The relationship between religion and government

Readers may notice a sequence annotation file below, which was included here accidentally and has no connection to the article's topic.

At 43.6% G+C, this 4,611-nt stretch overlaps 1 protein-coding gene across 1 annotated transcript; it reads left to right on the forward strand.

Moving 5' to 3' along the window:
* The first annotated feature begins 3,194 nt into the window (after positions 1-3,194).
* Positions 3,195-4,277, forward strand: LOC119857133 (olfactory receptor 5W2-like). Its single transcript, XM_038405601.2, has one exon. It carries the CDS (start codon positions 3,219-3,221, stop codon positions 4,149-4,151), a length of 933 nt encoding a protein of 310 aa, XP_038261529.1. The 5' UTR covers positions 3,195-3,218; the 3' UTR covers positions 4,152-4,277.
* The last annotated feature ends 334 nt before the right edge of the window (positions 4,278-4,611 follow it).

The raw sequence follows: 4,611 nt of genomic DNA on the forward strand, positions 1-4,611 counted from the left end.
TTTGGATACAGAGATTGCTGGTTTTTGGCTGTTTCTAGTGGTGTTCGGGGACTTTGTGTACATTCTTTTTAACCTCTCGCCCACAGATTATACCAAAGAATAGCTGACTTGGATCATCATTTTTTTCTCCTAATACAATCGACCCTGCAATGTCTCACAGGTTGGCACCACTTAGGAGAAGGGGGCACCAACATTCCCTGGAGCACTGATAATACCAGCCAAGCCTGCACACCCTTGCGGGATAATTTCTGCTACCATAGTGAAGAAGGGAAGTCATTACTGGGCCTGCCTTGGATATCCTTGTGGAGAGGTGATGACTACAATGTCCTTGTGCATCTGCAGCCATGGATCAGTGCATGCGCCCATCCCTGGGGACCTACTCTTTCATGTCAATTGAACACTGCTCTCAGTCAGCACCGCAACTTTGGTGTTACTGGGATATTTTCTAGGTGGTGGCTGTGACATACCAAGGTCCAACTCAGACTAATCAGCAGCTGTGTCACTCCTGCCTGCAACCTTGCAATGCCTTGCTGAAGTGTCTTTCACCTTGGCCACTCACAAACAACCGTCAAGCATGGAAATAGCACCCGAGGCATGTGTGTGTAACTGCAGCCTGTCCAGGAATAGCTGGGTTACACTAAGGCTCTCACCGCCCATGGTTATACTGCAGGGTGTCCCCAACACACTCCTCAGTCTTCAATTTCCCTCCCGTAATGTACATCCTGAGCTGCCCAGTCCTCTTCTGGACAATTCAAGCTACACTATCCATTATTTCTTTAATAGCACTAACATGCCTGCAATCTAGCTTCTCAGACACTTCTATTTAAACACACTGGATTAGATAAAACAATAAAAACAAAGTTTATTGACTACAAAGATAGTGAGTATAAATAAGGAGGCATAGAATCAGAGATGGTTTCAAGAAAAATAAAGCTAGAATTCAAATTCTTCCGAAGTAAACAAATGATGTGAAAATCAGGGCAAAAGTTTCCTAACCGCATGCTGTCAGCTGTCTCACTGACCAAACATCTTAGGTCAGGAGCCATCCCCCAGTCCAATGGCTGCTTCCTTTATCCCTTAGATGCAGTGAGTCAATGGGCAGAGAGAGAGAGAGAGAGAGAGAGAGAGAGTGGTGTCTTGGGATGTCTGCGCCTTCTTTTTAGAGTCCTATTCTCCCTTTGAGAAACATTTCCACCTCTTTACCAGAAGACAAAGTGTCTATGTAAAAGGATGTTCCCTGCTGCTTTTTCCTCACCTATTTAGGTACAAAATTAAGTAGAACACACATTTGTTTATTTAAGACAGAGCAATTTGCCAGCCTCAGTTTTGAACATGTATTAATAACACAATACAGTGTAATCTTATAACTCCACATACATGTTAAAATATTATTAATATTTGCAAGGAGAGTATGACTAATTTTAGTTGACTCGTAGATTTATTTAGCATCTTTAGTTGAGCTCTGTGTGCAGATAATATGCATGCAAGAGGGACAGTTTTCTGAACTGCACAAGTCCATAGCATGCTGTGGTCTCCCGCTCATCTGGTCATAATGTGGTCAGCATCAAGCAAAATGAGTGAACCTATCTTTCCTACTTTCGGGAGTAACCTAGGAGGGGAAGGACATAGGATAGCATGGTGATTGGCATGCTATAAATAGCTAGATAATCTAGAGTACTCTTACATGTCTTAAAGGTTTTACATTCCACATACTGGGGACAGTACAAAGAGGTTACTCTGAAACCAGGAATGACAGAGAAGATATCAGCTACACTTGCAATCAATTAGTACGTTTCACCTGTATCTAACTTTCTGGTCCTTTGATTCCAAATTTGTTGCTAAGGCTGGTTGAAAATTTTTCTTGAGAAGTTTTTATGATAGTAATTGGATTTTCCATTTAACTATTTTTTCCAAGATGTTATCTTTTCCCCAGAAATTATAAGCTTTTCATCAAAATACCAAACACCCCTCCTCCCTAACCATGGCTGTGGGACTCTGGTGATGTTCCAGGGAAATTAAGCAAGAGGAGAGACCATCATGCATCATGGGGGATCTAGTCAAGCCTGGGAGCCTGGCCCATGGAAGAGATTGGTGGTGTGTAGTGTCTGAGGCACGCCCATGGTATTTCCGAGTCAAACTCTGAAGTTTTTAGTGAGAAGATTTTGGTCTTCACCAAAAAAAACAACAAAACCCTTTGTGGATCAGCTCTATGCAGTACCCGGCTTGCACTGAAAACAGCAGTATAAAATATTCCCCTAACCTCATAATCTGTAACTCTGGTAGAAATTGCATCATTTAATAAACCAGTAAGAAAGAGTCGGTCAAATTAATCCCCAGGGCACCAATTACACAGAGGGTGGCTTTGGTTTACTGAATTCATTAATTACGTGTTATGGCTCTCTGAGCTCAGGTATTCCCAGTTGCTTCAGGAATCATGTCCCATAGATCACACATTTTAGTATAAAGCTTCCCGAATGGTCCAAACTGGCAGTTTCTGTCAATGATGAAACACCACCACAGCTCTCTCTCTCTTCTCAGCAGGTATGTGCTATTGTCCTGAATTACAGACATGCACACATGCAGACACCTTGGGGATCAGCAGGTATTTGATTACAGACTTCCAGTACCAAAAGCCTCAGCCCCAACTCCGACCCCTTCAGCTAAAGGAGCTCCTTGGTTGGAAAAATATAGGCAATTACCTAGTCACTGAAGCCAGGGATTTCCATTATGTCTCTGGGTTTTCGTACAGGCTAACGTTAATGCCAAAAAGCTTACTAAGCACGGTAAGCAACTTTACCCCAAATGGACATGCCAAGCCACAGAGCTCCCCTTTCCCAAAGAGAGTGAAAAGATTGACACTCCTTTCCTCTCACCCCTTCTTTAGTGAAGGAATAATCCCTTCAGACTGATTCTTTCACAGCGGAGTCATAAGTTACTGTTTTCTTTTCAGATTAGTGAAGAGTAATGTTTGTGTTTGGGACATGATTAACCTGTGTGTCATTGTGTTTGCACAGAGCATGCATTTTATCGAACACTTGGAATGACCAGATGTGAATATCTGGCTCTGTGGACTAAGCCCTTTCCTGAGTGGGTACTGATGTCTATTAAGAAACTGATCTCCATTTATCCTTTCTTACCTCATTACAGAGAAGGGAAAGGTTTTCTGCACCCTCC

I do not believe we can bring democracy to Iraq. Now there’s something that you never thought you’d see me write. I also believe we have won the war with Iraq. What is going on there is the stabilization of the government following the war. The “war on terror” is really a much larger picture, and it is a war that may never be completely won. The aftermath of a war always requires an ongoing commitment for many years. For instance, we still have troops in South Korea, Germany and several other countries.It seems to me that the president of the United States would do well to add a cabinet post that specializes in the relationship of the predominant religion in countries to their style of government. We Americans are so passionately dedicated to the principal of “separation of church and state,” that we feel the only legitimate government is one completely devoid of any religious influence. The predominant religion of a group of people sets the pattern for all of their relationships in society, including family, business and leadership. You cannot coerce or force a style of governance upon a people that is in opposition to their fundamental religious principles.When we make judgments as to how others should live that are based on our own sense of values and relational beliefs, we are likely to create more problems than we solve.People who completely reject the concept of an afterlife cannot conceive how passionate those who do believe in one can be. Religion is not a game. It is a life- and society-controlling concept. Some years back, I sat in Dr. Bill Hodge’s office in Hospital Lebon Samaritan in Limbe, Haiti. I got about a three-hour lecture on the sociological and political problems of third world countries. I guess I was a little defensive when he said that Americans are extremely arrogant in thinking that they can democratize any country. He stated that the only way true democracy can work is when the fundamental principles of a society are those embodied in Christianity.Let me concede that many abuses have been done in the name of Christianity, but the true basic principals that laid a bed of rich soil for democracy are a true understanding of freedom, coupled with a sense of personal and corporate responsibility and based on respect for the rights of others.One of the main tenets of Christianity is to “love your neighbor as yourself.” Think of the implications if we really put that into practice.None of the rival factions in Iraq come even close to embracing that idea. Separation of “church and state” is a complete impossibility when religion is government. Some sort of representative government may eventually be developed, but I sincerely doubt it.There are, however, two obvious advantages to a presence in Iraq. First, is the fly paper principal. Terrorists from all over the world are drawn to Iraq to try to defeat or at least humiliate the “great Satan.” Better there than here, or anywhere, for that matter. Second, it puts our military within striking distance of the renegade nation of Iran. Keep in mind that when a governmental system is not working well, the leadership needs to divert attention by blaming someone. Don’t be paranoid. The mess in Iran is not really our fault. If you are full of anger and hostility, just blame me (or the president). It works for the Iranians.Of course we could just pat the terrorists on the shoulder and apologize for being so successful, and peace would sweep the world.Yeah, right!Ross L. Talbott lives in New Castle.
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